Don’t blame (only) your Health System

From the U.S. perspective, a good health insurance can make the difference in terms of financial toxicity related to out-of-pocket costs, including copayment, deductibles and coinsurance. However, back to the European side of the Atlantic ocean, in Italy, the public Health System covers the vast majority of the health costs for cancer patients. “The financial impact of cancer in countries with public health systems is almost unknown” Perrone stated. In a paper published on Annals of Oncology in 2016 the authors evaluated the association between financial difficulties and clinical outcomes in the Italian setting, focusing on data from 16 prospective multicentre trials and accounting for almost 3.700 cancer patients. “To make a long story short, we found that 26% had some financial burden at baseline, and a further 22% developed financial toxicity while on treatment” Perrone said. The authors used question 28 (Q28) of the EORTC QLQ-C30 questionnaire for Quality of Life (QOL; ‘During the last week, has your physical condition or medical treatment caused you financial difficulties?’) to measure financial burden and toxicity defined as any financial difficulty reported at baseline questionnaire and score worsening in a subsequent questionnaire, respectively. “Moreover, financial burden was predictive of a higher chance of worse global QOL response” he added, concluding that financial toxicity is not just a matter of Health System, and it is worthy of investigation even in public health frameworks. “As a first step, it could be very interesting to perform the same analysis in other European countries, a common European effort despite the lack of a common EU Health policy” he suggested.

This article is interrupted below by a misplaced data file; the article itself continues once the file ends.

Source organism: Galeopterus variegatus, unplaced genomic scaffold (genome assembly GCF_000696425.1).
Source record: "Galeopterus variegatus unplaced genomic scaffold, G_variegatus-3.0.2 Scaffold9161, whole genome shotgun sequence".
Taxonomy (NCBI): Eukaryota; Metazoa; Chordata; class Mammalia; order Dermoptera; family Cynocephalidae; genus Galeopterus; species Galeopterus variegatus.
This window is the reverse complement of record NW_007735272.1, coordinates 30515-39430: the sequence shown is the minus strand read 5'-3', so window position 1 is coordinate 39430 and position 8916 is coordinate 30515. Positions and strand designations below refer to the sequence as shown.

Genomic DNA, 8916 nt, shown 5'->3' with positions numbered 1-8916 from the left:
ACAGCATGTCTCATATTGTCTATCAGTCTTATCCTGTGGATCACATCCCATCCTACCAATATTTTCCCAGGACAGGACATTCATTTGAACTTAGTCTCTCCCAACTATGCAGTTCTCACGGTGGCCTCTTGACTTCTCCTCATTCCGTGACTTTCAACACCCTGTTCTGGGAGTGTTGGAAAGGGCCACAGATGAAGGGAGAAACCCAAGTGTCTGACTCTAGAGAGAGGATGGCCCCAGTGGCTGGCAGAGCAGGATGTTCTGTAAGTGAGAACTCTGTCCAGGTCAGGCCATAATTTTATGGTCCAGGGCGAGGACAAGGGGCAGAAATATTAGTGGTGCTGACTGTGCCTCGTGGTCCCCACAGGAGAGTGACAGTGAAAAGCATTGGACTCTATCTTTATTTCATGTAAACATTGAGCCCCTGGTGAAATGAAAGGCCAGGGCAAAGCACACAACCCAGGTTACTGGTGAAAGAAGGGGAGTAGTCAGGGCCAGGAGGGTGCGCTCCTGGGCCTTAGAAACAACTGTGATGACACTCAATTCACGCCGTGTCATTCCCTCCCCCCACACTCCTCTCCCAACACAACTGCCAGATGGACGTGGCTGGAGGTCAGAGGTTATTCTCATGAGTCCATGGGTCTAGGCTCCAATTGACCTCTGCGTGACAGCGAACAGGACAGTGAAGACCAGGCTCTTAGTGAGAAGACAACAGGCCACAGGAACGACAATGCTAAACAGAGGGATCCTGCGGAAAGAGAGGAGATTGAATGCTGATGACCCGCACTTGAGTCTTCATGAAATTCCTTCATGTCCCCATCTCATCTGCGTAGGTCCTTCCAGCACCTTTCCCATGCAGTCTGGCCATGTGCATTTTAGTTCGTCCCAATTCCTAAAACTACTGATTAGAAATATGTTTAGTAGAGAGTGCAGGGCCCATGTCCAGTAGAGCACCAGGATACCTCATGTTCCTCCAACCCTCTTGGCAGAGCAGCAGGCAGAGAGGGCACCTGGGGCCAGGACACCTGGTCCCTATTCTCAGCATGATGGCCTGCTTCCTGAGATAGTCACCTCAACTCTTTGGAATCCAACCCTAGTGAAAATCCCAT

Focus on collaboration